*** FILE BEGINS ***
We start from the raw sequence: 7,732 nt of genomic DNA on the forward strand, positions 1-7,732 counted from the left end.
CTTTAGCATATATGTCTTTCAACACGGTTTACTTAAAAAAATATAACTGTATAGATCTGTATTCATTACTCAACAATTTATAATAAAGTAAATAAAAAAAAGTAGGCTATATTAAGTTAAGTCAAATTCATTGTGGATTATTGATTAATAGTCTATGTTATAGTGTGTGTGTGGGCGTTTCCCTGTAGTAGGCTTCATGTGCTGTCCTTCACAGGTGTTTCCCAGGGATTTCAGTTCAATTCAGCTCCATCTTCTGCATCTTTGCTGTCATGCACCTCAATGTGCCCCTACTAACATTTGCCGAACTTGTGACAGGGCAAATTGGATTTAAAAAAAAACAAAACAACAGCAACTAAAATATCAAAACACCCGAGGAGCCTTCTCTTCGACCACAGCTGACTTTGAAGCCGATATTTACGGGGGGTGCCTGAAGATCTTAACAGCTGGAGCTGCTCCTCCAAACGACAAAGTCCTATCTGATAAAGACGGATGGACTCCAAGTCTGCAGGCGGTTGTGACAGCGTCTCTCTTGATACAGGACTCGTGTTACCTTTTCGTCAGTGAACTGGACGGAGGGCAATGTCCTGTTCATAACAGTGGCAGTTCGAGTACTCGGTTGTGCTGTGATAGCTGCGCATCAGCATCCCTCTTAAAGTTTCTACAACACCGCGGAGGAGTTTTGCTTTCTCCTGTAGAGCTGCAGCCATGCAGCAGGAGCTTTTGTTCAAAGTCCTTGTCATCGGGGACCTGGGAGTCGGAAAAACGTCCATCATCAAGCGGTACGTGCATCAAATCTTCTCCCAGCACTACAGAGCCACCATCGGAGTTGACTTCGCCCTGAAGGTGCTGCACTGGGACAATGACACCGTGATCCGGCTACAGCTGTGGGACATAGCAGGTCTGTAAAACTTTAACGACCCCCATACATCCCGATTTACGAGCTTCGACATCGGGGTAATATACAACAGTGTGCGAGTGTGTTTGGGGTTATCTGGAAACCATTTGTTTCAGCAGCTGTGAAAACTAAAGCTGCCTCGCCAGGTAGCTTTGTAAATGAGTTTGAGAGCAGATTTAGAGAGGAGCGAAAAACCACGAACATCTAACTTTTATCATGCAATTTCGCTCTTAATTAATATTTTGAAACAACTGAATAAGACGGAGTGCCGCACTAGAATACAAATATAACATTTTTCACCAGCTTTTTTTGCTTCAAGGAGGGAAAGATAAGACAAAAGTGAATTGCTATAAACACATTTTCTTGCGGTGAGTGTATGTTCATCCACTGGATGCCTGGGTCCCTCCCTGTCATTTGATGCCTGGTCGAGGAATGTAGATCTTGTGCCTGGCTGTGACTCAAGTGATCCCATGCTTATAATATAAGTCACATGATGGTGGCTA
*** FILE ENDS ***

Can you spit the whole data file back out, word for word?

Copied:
We start from the raw sequence: 7,732 nt of genomic DNA on the forward strand, positions 1-7,732 counted from the left end.
CTTTAGCATATATGTCTTTCAACACGGTTTACTTAAAAAAATATAACTGTATAGATCTGTATTCATTACTCAACAATTTATAATAAAGTAAATAAAAAAAAGTAGGCTATATTAAGTTAAGTCAAATTCATTGTGGATTATTGATTAATAGTCTATGTTATAGTGTGTGTGTGGGCGTTTCCCTGTAGTAGGCTTCATGTGCTGTCCTTCACAGGTGTTTCCCAGGGATTTCAGTTCAATTCAGCTCCATCTTCTGCATCTTTGCTGTCATGCACCTCAATGTGCCCCTACTAACATTTGCCGAACTTGTGACAGGGCAAATTGGATTTAAAAAAAAACAAAACAACAGCAACTAAAATATCAAAACACCCGAGGAGCCTTCTCTTCGACCACAGCTGACTTTGAAGCCGATATTTACGGGGGGTGCCTGAAGATCTTAACAGCTGGAGCTGCTCCTCCAAACGACAAAGTCCTATCTGATAAAGACGGATGGACTCCAAGTCTGCAGGCGGTTGTGACAGCGTCTCTCTTGATACAGGACTCGTGTTACCTTTTCGTCAGTGAACTGGACGGAGGGCAATGTCCTGTTCATAACAGTGGCAGTTCGAGTACTCGGTTGTGCTGTGATAGCTGCGCATCAGCATCCCTCTTAAAGTTTCTACAACACCGCGGAGGAGTTTTGCTTTCTCCTGTAGAGCTGCAGCCATGCAGCAGGAGCTTTTGTTCAAAGTCCTTGTCATCGGGGACCTGGGAGTCGGAAAAACGTCCATCATCAAGCGGTACGTGCATCAAATCTTCTCCCAGCACTACAGAGCCACCATCGGAGTTGACTTCGCCCTGAAGGTGCTGCACTGGGACAATGACACCGTGATCCGGCTACAGCTGTGGGACATAGCAGGTCTGTAAAACTTTAACGACCCCCATACATCCCGATTTACGAGCTTCGACATCGGGGTAATATACAACAGTGTGCGAGTGTGTTTGGGGTTATCTGGAAACCATTTGTTTCAGCAGCTGTGAAAACTAAAGCTGCCTCGCCAGGTAGCTTTGTAAATGAGTTTGAGAGCAGATTTAGAGAGGAGCGAAAAACCACGAACATCTAACTTTTATCATGCAATTTCGCTCTTAATTAATATTTTGAAACAACTGAATAAGACGGAGTGCCGCACTAGAATACAAATATAACATTTTTCACCAGCTTTTTTTGCTTCAAGGAGGGAAAGATAAGACAAAAGTGAATTGCTATAAACACATTTTCTTGCGGTGAGTGTATGTTCATCCACTGGATGCCTGGGTCCCTCCCTGTCATTTGATGCCTGGTCGAGGAATGTAGATCTTGTGCCTGGCTGTGACTCAAGTGATCCCATGCTTATAATATAAGTCACATGATGGTGGCTA